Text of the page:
By Joe Ostrander, NRCDV

I’m often asked what it is like to be a dad. This is a funny question to ask someone, because, quite frankly, it is hard to answer. Being a dad comes with so many responsibilities, emotions, successes, and failures. Each time I’m asked to talk about what it is like “being a dad,” the stories flip through my mind like one of those old-time movie reels.

Often it lands on the happy and proud moments. I mean, who doesn’t want to focus on the good stuff? But as I dig deeper, I realize that those moments in between – the hardship, the sorrow, the frustration – are crucial parts of the story of fatherhood and being a dad or paternal caregiver. For without those moments, we can never build our whole selves. I am reminded of the lyrics from the song Dear Younger Me by the band MercyMe:

Dear younger me

Where do I startparents and two children

If I could tell you everything that I have learned so far

Then you could be

One step ahead

Of all the painful memories still running thru my head

I wonder how much different things would be

Dear younger me

Dear younger me

I cannot decide

Do I give some speech about how to get the most out of your life

Or do I go deep

And try to change

The choices that you'll make cuz they're choices that made me

As a dad, I often reflect on the younger me, the choices that I made – right and wrong, good and bad – and try so hard to ensure that my children don’t make the same mistakes I did. But that is a false reality. Being a dad is way more than trying to create the perfect world for my kids. It is about providing the space for them to create their own path – mistakes and all.

“The imperfection and hopefulness of fatherhood.” – Dr. Johnny Rice II, Chair, NRCDV Board

Even though I feel a little strange when people ask me what it is like being a dad, I am also immensely proud and honored to answer the question. It gives me a chance to share my thoughts and values on healthy manhood and fatherhood. I am, at that moment, given the opportunity to talk about gender equity and toxic masculinity. I get to be the outward activist father that I try to model to my two daughters and put Awareness + Action = Social Change into practice.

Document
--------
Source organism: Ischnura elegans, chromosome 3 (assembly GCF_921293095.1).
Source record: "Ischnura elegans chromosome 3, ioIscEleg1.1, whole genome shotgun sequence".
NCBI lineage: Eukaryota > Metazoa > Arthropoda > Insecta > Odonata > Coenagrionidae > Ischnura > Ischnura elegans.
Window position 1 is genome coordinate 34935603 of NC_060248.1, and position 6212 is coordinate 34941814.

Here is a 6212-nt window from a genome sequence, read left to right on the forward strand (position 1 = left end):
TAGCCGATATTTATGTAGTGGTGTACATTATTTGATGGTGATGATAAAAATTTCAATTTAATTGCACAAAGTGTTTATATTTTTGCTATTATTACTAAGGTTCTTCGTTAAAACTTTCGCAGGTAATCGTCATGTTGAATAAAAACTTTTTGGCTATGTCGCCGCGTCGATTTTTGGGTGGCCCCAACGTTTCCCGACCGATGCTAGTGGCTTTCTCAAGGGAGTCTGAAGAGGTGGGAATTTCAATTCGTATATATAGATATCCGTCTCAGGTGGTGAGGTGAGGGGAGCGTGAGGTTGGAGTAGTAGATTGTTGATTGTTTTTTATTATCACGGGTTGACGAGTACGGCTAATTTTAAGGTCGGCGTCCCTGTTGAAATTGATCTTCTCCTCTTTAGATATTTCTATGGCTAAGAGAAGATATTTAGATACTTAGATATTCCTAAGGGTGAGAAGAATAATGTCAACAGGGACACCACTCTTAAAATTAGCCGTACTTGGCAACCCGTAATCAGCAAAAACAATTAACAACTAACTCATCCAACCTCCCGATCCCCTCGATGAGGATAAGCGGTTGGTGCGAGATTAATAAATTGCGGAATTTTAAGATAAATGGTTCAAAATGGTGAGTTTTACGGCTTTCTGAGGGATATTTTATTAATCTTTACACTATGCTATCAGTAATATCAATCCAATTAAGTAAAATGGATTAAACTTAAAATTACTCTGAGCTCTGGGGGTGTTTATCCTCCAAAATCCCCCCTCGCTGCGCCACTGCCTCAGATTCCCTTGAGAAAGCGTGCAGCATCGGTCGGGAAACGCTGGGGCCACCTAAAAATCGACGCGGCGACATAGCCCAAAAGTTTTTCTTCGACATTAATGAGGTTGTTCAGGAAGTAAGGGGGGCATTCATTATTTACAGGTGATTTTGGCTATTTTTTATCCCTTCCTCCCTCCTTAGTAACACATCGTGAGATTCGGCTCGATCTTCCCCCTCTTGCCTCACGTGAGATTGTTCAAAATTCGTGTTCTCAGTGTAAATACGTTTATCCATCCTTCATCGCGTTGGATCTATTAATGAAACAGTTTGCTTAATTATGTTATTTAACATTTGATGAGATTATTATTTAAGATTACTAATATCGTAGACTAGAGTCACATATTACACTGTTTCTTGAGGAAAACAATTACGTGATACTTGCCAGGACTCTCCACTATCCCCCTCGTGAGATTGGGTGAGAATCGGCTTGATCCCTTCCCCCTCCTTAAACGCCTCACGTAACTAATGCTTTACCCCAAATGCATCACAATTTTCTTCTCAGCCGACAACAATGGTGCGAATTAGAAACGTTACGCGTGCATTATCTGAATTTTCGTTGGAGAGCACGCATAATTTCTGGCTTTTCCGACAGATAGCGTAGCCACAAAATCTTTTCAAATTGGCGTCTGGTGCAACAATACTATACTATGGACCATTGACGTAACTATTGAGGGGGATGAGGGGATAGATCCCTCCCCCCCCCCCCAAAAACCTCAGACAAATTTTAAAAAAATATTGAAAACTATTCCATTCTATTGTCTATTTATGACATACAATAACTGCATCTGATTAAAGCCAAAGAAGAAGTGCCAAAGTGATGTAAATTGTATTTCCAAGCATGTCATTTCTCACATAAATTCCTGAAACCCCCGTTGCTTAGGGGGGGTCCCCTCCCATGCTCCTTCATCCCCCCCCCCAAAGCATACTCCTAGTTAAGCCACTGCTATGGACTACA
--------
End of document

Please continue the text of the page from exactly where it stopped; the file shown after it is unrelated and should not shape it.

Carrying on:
Stories of Transformation Episode 34: Honoring Advocate FathersRecently I spoke with three amazing advocate fathers while developing our latest NRCDV Radio podcast, Stories of Transformation: Honoring Advocate Fathers. As Lamont Jones, Johnny Rice, and Rus Funk shared their thoughts and feelings about fatherhood, it struck me how our courses of fatherhood are so similar. Of course, we all want the best for our kids. We want them to thrive. We also want them to develop into human beings who will challenge the status quo and push back against injustice.

Lamont’s work within the community is his way of modeling healthy manhood to his children. “I have a passion for equality... when I am with my children, I never give up a teachable moment,” said Lamont. “Sometimes they won’t listen to me at the time, but hopefully I planted a good enough seed for them to bear the good fruit.”

Johnny spoke about the responsibility he carries as an activist father. “My responsibility as a father and as an advocate isn’t just to my children,” said Johnny Rice. “But it is to make sure I create the type of spaces in society where other children have the opportunity to be nurtured, survive, and most importantly, thrive.”

Rus shared that forgiveness and the right to control when and who you forgive is an important lesson he learned from his son. “One of the proudest moments of my life was when he was able to stand up to me and say, ‘I’m too mad at you dad to accept your apology.’”

Fatherhood and paternal caregiving is a journey, an imperfect journey fraught with potholes, rollercoasters, and lots of hair loss (at least for me). It is also filled with quiet moments, sugary kisses, and a special connection that will last a lifetime. Happy Father’s Day!

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